What is proposed is described as an additional spend to raise the level of take-up from 38,000 to 50,000. However, the shortfall in the original take-up rate was due to the bureaucracy involved. How does the Minister propose that those 12,000 additional farmers will join the scheme if there is no change to the constraints and the bureaucracy involved? How can we say this is an increase in the budget, bringing the figure up to €211 million, when the original figure for roll-out was €250 million, with a proposed average spend per farmer of €5,000? At this stage, the average spend per farmer, owing to the bureaucracy, is €4,200 in tier 1 to €4,500 in tier 2. How can that be seen as an increase in spend when the money to be available for the original roll-out was €250 million? Today there are bells and whistles about an increased spend that will raise the figure to €211 million. The Leader might obtain clarification.

Ba mhaith liom cuidiú leis an moladh atá déanta ag mo chomhghleacaí go ndéanfaí leasú ar Riar na hOibre ionas go dtabharfaí níos mó ama don díospóireacht ar an mbuiséad inniu.

The budget will not offer much solace to those who have been struggling with mortgages or paying almost double in car insurance compared with what they paid previously, etc. It is ironic that a pay increase for the Taoiseach, Ministers, Deputies and Senators will be announced and that----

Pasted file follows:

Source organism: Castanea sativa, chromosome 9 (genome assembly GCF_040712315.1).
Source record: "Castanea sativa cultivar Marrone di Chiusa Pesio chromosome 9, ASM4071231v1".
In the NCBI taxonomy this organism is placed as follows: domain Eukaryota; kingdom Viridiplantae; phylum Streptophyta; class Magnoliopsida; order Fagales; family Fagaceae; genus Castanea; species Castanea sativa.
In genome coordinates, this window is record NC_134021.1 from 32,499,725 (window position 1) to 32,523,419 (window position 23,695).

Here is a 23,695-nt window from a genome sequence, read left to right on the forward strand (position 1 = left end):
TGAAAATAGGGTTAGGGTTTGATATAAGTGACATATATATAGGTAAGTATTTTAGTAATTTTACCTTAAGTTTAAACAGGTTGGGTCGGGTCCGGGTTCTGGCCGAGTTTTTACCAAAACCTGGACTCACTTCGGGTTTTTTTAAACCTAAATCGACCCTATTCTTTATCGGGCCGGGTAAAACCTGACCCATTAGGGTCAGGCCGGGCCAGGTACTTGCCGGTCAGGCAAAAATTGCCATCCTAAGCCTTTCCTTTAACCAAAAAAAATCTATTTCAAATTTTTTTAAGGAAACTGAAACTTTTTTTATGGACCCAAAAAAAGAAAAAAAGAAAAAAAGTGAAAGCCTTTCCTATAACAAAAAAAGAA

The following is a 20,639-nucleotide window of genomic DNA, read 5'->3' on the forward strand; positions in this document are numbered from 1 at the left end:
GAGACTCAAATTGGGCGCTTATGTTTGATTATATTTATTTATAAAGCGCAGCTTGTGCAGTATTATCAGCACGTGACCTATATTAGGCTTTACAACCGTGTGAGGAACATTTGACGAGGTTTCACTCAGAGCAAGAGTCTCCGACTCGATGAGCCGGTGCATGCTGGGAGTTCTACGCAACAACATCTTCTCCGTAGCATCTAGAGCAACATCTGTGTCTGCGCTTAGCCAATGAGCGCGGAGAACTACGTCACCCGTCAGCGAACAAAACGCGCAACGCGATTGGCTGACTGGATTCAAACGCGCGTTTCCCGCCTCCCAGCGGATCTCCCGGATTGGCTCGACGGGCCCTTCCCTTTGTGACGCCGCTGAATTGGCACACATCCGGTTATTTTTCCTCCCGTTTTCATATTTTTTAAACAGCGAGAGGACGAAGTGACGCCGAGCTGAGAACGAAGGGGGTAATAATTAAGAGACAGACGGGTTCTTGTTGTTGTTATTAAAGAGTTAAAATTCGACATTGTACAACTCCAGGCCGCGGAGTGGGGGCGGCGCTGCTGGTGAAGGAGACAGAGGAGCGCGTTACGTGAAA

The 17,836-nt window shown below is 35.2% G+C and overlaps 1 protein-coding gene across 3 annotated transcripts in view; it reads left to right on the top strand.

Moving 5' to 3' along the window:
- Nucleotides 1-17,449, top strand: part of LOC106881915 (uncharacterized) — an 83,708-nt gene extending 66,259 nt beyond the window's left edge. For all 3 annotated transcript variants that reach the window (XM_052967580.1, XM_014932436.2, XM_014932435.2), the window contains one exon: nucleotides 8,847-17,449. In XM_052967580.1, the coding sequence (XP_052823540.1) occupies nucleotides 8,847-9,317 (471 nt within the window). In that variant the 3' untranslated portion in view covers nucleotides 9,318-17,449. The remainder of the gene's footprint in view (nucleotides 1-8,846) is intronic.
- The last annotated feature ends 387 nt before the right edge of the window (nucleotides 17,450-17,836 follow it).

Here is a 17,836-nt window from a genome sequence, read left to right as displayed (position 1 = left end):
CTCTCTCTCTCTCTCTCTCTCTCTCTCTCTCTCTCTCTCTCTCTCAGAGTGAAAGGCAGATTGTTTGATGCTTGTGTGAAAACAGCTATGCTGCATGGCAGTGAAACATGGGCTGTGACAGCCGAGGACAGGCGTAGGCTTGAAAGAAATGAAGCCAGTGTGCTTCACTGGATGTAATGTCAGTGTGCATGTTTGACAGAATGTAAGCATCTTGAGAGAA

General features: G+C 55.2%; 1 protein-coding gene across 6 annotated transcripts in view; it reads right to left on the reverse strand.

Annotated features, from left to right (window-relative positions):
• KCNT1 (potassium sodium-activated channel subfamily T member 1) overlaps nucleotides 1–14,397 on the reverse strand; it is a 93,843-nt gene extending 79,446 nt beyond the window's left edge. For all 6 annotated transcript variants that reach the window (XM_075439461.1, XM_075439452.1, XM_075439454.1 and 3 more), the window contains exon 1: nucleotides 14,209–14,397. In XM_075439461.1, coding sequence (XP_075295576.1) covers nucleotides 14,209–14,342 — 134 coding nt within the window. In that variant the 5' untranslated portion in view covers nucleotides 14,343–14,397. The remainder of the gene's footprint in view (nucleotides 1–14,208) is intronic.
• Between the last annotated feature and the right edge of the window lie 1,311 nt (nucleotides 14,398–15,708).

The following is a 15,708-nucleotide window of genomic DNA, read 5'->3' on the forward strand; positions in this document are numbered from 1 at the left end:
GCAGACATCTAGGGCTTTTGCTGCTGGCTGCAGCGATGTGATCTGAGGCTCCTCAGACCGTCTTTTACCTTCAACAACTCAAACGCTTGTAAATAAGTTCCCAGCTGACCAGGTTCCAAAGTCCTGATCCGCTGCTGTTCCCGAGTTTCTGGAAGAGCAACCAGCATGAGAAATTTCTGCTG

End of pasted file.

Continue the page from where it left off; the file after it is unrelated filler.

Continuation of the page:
That is not included in the budget. The Senator should deal in facts, not spread rumours. There is nothing in the budget about that matter.

What are we getting? How much?

I thought the Senator was bored with the budget.

Please allow Senator Trevor Ó Clochartaigh to continue, without interruption. I am sure the Leader will deal with the matter in his response.

Bíonn an fhírinne searbh. Old age pensioners, people in receipt of disability benefit and others will have to wait a number of months for the paltry increases they will get in their social protection payments.

Baineann an cheist mhór atá agam inniu le cúrsaí Gaeilge agus Gaeltachta. Bíonn caint mhór ar "beart de réir briathair", ach tá briathar déanta de réir an beart ó thaobh cúrsaí Gaeilge agus Gaeltachta inniu agus laghdú scannalach de 9% déanta ar bhuiséad na Gaeilge agus na Gaeltachta. Tá mé tar éis iarrachtaí a dhéanamh ionas go mbeadh díospóireacht againn maidir le cúrsaí Gaeilge agus Gaeltachta. Cén fáth a bhfuil an Rialtas seo ag díriú ar chúrsaí Gaeilge agus Gaeltachta nuair atá gearradh siar á dhéanamh?